Longing for Liguria
Published by Shana Dilworth on 14/08/2018
Peering over the shoulder of my fellow commuter I see a familiar picture in the Guardian Travel section entitled ‘Genovese Made Easy’; it’s a picture of a quaint fishing village nestled between the hills and the sea. The buildings are an array of different colours, from terra-cotta red to a striking yellow. They embody the ruggedness of their surroundings and are weathered from their constant exposure to the intense sun, wind and rain. I sigh. I was just there, far away from the delayed District Line and the crowd of overheated passengers.
There must be a strand of Ligurian ancestry in my DNA and I think it’s somewhere in my stomach. This was my 3rd trip to the Cinque Terre, just south of Genova, and now that I know where and what to eat I venture out beyond the ‘easy’ tourist restaurants to the local spots where I practice my mix of Italian-Spanish. It’s a bit more of an effort but it’s always worth it, I get to eat and drink like a local! The Cinque Terre is located within La Spezia province and is the home of pesto, Torta di Verdura, Forinata - a chickpea flour pancake baked in the woodfire oven and covered in local sweet cheese - and of course Ciuppin, the traditional fish stew of Liguria.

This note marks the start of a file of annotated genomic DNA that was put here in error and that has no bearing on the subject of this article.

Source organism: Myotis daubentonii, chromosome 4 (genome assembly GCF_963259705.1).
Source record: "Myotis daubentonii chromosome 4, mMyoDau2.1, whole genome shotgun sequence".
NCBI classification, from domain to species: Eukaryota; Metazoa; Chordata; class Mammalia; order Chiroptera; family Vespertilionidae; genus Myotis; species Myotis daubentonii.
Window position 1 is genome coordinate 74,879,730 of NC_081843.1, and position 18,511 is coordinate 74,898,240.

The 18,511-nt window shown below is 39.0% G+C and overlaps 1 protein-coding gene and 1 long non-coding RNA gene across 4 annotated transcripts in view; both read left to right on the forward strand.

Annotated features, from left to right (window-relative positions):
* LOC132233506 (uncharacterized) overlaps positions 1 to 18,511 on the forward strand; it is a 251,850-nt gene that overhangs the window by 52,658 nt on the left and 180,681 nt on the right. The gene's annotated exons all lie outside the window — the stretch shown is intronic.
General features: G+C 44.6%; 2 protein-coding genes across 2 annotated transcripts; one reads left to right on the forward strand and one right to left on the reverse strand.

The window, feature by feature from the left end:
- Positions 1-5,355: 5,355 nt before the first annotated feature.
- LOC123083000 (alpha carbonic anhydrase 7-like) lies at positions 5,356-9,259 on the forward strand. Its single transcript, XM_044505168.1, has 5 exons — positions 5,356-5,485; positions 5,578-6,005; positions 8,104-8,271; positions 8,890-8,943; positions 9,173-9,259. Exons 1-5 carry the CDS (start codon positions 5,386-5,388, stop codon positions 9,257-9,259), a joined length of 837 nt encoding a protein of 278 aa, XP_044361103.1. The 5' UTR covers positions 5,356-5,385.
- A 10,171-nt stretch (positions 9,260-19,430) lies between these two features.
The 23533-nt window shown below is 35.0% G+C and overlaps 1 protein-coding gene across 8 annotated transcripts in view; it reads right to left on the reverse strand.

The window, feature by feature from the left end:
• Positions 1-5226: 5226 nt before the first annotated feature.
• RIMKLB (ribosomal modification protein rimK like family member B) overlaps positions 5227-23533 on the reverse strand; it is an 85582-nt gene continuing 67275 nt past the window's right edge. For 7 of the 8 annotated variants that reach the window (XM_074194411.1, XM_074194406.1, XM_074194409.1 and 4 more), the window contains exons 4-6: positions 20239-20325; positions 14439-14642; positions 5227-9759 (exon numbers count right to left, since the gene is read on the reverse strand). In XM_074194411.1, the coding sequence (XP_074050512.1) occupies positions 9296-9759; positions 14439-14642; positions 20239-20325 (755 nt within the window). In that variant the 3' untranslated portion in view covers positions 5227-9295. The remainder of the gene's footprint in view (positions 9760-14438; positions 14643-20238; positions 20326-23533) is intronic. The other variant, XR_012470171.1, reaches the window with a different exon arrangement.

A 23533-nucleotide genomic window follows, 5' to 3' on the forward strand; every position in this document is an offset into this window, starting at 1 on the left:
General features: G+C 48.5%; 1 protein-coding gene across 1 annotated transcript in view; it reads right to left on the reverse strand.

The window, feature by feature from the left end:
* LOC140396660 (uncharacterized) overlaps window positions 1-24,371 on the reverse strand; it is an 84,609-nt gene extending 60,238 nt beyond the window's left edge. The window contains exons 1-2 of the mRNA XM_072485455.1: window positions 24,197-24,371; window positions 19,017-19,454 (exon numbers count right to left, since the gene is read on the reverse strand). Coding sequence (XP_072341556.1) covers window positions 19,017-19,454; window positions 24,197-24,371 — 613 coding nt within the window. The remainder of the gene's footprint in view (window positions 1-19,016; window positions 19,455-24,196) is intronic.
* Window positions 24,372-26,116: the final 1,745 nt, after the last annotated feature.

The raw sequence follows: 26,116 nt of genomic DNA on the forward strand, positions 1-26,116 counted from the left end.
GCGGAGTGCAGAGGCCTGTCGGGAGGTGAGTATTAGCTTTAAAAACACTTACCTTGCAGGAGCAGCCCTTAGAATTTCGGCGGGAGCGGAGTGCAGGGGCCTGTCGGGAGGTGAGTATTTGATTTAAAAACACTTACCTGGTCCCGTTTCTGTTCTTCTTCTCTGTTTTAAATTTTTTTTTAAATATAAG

The simplicity of the food is inspiring; the quality of the ingredients makes me envious. The villages of the Cinque Terre are surrounded by ancient, terraced farm land that carves out the mountainsides and blankets them in green. Tomatoes, vineyards and trees - fig, olive and pine - cover the hillsides in all directions, just take one of the many well marked paths from one village to the next and before you know it you will be wondering through the steep vineyards of the Cinque Terre DOC.
Zig-zagging over the walking trails are monorail tracks used for harvesting the local grape varieties like Bosco, Albarola and the more well-known Vermentino. Upon harvesting, some of the grapes are then laid out on straw to dry, making the sugar super-concentrated, together they make up the blend in the sweet Sciacchetra wines that are served around the villages with local cheese and desserts. Although rarely seen in the UK, the dry wines of the Cinque Terre have more than a few relatives available here in London, like one of my favourites from Tuscany: Fattoria Kappa ‘Etabeta’.
Etabeta and onion focaccia with pesto - the perfect snack for a Sunday afternoon in the garden!
My favourite pesto recipe:
Blend and serve.
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